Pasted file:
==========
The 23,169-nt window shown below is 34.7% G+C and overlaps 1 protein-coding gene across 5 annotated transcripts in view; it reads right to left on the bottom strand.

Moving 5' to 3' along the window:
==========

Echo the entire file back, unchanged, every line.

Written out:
The 23,169-nt window shown below is 34.7% G+C and overlaps 1 protein-coding gene across 5 annotated transcripts in view; it reads right to left on the bottom strand.

Moving 5' to 3' along the window: